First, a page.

Post-fledging movements of white-tailed eagles: Conservation implications for wind-energy development
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The presence of poorly sited wind farms raises concerns for wildlife, including birds of prey. Therefore, there is a need to extend the knowledge of the potential human–wildlife conflicts associated with wind energy. Here, we report on the movements and habitat use of post-fledging satellite-tagged white-tailed eagles in Finland, where wind-energy development is expected to increase in the near future. In particular, we examine the probability of a fledgling approaching a hypothetical turbine that is placed at different distances from the nest. We found that this probability is high at short distances but considerably decreases with increasing distances to the nest. A utilisation–availability analysis showed that the coast was the preferred habitat. We argue that avoiding construction between active nests and the shoreline, as well as adopting the currently 2-km buffer zone for turbine deployment, can avoid or minimise potential impacts on post-fledging white-tailed eagles.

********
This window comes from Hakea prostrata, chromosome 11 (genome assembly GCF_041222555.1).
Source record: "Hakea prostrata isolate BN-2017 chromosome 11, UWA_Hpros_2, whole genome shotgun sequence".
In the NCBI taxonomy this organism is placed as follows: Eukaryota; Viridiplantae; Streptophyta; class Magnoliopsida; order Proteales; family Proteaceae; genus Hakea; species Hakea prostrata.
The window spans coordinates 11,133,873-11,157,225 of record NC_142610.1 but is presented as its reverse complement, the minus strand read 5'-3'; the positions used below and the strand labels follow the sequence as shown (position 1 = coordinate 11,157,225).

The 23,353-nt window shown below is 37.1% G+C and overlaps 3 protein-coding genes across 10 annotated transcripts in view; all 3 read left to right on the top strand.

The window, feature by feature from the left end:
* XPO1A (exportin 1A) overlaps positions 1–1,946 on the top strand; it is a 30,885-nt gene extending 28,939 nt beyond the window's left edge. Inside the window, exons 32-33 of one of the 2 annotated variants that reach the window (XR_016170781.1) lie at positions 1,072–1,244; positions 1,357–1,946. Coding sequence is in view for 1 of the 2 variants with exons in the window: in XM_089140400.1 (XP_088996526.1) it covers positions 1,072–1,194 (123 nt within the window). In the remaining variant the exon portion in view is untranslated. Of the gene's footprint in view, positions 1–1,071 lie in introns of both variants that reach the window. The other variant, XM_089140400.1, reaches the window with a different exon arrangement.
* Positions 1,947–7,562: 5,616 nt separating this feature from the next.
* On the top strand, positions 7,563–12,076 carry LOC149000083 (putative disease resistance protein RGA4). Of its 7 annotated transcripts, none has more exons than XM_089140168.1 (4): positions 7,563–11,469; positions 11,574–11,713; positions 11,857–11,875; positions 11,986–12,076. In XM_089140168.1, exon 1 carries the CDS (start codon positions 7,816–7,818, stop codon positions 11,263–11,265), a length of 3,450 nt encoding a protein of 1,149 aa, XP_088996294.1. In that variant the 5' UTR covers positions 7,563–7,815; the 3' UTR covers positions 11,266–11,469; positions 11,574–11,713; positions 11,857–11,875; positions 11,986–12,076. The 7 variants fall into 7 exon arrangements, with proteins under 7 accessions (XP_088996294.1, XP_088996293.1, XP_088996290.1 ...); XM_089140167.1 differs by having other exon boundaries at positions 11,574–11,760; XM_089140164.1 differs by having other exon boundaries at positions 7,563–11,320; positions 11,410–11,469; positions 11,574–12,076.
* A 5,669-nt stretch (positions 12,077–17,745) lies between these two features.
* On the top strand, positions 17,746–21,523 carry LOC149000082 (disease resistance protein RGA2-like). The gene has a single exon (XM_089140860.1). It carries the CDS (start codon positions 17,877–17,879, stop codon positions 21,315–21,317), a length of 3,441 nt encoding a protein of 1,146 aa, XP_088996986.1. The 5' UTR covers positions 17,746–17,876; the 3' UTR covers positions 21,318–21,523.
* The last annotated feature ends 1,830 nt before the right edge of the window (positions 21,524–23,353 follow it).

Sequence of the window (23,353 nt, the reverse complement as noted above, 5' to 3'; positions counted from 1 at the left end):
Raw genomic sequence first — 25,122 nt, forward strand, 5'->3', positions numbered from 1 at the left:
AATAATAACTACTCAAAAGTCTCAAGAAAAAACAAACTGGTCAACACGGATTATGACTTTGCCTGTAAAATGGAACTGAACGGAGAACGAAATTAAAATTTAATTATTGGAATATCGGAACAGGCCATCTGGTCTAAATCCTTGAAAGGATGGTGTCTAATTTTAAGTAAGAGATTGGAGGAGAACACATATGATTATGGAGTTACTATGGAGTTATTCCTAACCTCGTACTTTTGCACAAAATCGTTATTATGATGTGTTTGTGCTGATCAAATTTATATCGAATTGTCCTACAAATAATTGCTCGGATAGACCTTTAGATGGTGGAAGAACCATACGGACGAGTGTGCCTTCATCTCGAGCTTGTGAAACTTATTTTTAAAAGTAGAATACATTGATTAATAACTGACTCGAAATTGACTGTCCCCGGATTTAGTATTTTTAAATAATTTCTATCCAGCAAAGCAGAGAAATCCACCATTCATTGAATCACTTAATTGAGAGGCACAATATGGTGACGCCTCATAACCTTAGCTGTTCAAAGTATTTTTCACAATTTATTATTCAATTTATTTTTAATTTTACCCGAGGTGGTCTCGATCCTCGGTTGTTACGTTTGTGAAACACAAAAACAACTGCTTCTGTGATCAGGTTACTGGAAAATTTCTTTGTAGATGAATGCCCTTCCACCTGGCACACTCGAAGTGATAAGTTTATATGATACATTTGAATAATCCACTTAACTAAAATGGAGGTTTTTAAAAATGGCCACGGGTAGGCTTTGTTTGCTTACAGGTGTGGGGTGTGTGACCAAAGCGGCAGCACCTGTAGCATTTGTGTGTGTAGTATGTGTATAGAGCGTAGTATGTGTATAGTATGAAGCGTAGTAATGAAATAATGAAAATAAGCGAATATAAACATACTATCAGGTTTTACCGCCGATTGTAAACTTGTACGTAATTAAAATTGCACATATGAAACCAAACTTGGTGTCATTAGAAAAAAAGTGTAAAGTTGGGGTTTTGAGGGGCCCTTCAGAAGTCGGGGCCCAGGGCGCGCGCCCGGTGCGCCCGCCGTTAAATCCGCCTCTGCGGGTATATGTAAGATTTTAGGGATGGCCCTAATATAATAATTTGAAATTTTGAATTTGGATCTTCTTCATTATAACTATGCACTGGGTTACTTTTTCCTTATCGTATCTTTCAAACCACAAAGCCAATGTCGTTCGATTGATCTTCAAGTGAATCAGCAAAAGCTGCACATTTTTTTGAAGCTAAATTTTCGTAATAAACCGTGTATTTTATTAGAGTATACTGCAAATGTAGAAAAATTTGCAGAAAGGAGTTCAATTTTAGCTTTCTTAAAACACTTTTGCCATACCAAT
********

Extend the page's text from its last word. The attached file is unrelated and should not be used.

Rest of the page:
KeywordsWind energy Post-fledging White-tailed eagle Movements Habitat use Conservation
We are grateful to the WWF White-Tailed Eagle Working Group, which financed data collection and whose volunteers fitted the satellite transmitters, and to Pertti Saurola for managing the data and giving valuable feedback. Otso Ovaskainen was supported by the Academy of Finland (Grant n. 250444); Fabio Balotari-Chiebao was funded by CAPES, an agency under the Ministry of Education of Brazil; Asko Ijäs and Alexandre Villers were funded by the European Regional Development Fund via the ELY Centre for Southwest Finland (Project n. A31454).
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